assignments and coach their team members. Experience is the teacher, and managers shape their teammembers’ experiences. Knowledge work has evolved into keeping up and taking advantage of connections. We learn to do the job on the job. To stay ahead and create more value, you have to learn faster, better, smarter.

The Coherent OrganizationAs standalone companies realize that they’re really extended enterprises, co-learning with customers and stakeholders becomes important as everyone faces the future together. Players throughout the corporate ecosystem need to be operating on the same wave-length. This can only happen when we’re adapting to the future, i.e. learning, at the same pace.Internally, everyone needs to stay current.

These posts offer guidance to managers who want to make learning from experience and conversation more effective. Replacing today’s haphazard approaches with systematic, enlightened management accelerates the development of future workers and gets the entireorganization working smarter. The potential is great.

Among the organizations that have adopted the 70:20:10 approach are Nike, Dell, Goldman Sachs, Mars, Maersk, Nokia, PriceWaterhouseCoopers, Ernst & Young, L’Oréal, Adecco, Banner Health, Bank of America, National Australia Bank, Boston Scientific, American Express, Wrigley, Diageo, BAE Systems, ANZ Bank, Irish Life, HP, Freehills, Caterpillar, Barwon Water, CGU, Coles, Sony Ericsson, Standard Chartered, British Telecom, Westfield, Wal-Mart, Parsons Brinkerhoff, and Coca-Cola.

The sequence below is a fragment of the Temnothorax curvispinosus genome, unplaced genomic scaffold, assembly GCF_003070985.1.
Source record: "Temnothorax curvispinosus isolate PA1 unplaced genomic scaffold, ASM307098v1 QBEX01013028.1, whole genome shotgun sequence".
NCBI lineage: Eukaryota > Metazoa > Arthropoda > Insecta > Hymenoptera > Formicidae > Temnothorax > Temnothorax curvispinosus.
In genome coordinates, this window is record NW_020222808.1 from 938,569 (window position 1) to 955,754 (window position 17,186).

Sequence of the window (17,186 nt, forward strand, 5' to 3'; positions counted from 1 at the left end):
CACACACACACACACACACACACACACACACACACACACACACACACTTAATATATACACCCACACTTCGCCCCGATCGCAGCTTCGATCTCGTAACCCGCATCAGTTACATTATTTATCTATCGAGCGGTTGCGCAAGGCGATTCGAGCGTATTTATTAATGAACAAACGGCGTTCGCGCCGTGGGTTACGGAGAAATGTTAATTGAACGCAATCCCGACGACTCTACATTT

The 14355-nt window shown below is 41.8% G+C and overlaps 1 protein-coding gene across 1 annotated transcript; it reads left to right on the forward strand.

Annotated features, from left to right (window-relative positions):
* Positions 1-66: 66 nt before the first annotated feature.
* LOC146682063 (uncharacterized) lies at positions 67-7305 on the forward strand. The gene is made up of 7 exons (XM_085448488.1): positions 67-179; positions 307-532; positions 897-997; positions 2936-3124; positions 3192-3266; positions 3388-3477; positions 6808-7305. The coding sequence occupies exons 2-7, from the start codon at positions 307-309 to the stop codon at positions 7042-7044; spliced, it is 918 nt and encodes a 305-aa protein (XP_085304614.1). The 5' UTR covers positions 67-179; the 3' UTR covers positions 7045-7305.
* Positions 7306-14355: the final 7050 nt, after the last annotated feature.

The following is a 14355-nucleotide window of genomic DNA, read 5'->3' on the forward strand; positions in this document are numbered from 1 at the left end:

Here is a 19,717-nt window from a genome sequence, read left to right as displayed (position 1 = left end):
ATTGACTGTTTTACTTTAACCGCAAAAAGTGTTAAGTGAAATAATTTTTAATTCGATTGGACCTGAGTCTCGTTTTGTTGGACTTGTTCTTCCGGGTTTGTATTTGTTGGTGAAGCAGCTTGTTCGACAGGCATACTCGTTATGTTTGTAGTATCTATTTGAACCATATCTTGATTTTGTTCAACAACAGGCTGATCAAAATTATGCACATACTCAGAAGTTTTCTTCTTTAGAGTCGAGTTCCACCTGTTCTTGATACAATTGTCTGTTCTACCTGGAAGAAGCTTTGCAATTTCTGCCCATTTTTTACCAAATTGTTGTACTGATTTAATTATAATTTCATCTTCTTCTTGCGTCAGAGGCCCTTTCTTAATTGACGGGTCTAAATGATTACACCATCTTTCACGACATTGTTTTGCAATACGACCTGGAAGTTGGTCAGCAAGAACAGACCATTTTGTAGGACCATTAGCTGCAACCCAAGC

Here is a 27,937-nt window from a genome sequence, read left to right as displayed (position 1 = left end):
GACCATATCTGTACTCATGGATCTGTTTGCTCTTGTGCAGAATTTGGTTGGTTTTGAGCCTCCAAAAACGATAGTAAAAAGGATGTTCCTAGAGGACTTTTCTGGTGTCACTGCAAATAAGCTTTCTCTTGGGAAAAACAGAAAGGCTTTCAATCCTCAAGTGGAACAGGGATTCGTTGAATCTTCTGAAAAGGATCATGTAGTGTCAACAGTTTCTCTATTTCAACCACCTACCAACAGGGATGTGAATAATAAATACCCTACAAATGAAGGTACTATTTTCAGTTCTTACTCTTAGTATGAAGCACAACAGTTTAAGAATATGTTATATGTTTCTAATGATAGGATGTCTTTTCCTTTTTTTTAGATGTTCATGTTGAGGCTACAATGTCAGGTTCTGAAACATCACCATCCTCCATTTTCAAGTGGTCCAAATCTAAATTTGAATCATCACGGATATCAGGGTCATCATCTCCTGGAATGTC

Charles Jennings made 70:20:10 a guiding philosophy of learning during his eight-year tenure as Chief Learning Officer at Reuters, the world’s largest information company. (Disclosure: Charles and I are colleagues at the Internet Time Alliance. He is the world authority on 70:20:10 and these posts draw heavily on his work.)

Post 2 The 70 percent: learning from experience. People learn by doing. We learn from experience and achieve mastery through practice. Experience is a difficult task master. We learn more from making a mistake than from getting it right the first time. That’s why wise managers throw team members into stretch assignments. It accelerates learning. Being ejected from one’s comfort zone is why some say that the only thing worse than learning from experience is not learning from experience. Matching the most appropriately challenging experience to the developmental stage of the worker is the most powerful lever in the manager’s toolbox.

Charles Jennings reports that performance inevitably improves when managers ask their team members these three simple reflective questions:

  1. What are your reflections on what you’ve been doing since we last met.
  2. What would you do differently next time?
  3. What have you learned since we last met?